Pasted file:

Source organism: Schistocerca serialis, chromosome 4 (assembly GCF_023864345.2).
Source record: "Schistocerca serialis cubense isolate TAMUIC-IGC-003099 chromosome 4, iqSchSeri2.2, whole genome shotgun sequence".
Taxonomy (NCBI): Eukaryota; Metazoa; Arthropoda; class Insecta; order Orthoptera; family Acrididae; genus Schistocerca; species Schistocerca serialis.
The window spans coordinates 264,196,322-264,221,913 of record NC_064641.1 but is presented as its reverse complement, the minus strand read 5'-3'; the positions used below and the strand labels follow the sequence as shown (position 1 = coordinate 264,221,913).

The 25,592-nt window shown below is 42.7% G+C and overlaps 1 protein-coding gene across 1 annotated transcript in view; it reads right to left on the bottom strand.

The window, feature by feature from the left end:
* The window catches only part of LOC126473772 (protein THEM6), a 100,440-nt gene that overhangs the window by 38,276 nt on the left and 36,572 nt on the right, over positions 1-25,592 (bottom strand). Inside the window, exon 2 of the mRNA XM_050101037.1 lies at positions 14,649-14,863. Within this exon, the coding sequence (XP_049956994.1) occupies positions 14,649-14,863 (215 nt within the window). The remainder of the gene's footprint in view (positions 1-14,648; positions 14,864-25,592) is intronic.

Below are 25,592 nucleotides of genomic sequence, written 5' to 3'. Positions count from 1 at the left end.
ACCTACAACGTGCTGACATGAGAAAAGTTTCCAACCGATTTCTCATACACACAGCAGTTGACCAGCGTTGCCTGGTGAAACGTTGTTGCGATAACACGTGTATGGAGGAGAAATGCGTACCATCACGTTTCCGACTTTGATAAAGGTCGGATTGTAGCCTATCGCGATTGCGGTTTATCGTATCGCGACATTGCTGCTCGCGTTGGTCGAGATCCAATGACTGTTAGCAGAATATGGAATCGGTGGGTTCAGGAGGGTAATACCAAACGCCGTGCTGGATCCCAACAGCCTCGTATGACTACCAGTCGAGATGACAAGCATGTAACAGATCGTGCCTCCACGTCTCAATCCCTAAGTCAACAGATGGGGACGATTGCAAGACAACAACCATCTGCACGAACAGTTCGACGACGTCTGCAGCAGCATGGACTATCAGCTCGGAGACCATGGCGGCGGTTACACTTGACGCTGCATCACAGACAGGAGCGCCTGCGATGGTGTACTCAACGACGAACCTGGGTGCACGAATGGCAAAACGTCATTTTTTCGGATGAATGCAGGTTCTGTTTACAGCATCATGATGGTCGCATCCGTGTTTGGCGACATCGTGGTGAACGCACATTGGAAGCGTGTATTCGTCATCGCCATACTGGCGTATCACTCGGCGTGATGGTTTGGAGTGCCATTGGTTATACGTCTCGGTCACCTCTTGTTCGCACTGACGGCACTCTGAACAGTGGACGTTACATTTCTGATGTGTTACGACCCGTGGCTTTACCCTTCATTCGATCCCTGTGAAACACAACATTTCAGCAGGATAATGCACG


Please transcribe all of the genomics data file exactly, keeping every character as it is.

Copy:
Source organism: Schistocerca serialis, chromosome 4 (assembly GCF_023864345.2).
Source record: "Schistocerca serialis cubense isolate TAMUIC-IGC-003099 chromosome 4, iqSchSeri2.2, whole genome shotgun sequence".
Taxonomy (NCBI): Eukaryota; Metazoa; Arthropoda; class Insecta; order Orthoptera; family Acrididae; genus Schistocerca; species Schistocerca serialis.
The window spans coordinates 264,196,322-264,221,913 of record NC_064641.1 but is presented as its reverse complement, the minus strand read 5'-3'; the positions used below and the strand labels follow the sequence as shown (position 1 = coordinate 264,221,913).

The 25,592-nt window shown below is 42.7% G+C and overlaps 1 protein-coding gene across 1 annotated transcript in view; it reads right to left on the bottom strand.

The window, feature by feature from the left end:
* The window catches only part of LOC126473772 (protein THEM6), a 100,440-nt gene that overhangs the window by 38,276 nt on the left and 36,572 nt on the right, over positions 1-25,592 (bottom strand). Inside the window, exon 2 of the mRNA XM_050101037.1 lies at positions 14,649-14,863. Within this exon, the coding sequence (XP_049956994.1) occupies positions 14,649-14,863 (215 nt within the window). The remainder of the gene's footprint in view (positions 1-14,648; positions 14,864-25,592) is intronic.

Below are 25,592 nucleotides of genomic sequence, written 5' to 3'. Positions count from 1 at the left end.
ACCTACAACGTGCTGACATGAGAAAAGTTTCCAACCGATTTCTCATACACACAGCAGTTGACCAGCGTTGCCTGGTGAAACGTTGTTGCGATAACACGTGTATGGAGGAGAAATGCGTACCATCACGTTTCCGACTTTGATAAAGGTCGGATTGTAGCCTATCGCGATTGCGGTTTATCGTATCGCGACATTGCTGCTCGCGTTGGTCGAGATCCAATGACTGTTAGCAGAATATGGAATCGGTGGGTTCAGGAGGGTAATACCAAACGCCGTGCTGGATCCCAACAGCCTCGTATGACTACCAGTCGAGATGACAAGCATGTAACAGATCGTGCCTCCACGTCTCAATCCCTAAGTCAACAGATGGGGACGATTGCAAGACAACAACCATCTGCACGAACAGTTCGACGACGTCTGCAGCAGCATGGACTATCAGCTCGGAGACCATGGCGGCGGTTACACTTGACGCTGCATCACAGACAGGAGCGCCTGCGATGGTGTACTCAACGACGAACCTGGGTGCACGAATGGCAAAACGTCATTTTTTCGGATGAATGCAGGTTCTGTTTACAGCATCATGATGGTCGCATCCGTGTTTGGCGACATCGTGGTGAACGCACATTGGAAGCGTGTATTCGTCATCGCCATACTGGCGTATCACTCGGCGTGATGGTTTGGAGTGCCATTGGTTATACGTCTCGGTCACCTCTTGTTCGCACTGACGGCACTCTGAACAGTGGACGTTACATTTCTGATGTGTTACGACCCGTGGCTTTACCCTTCATTCGATCCCTGTGAAACACAACATTTCAGCAGGATAATGCACG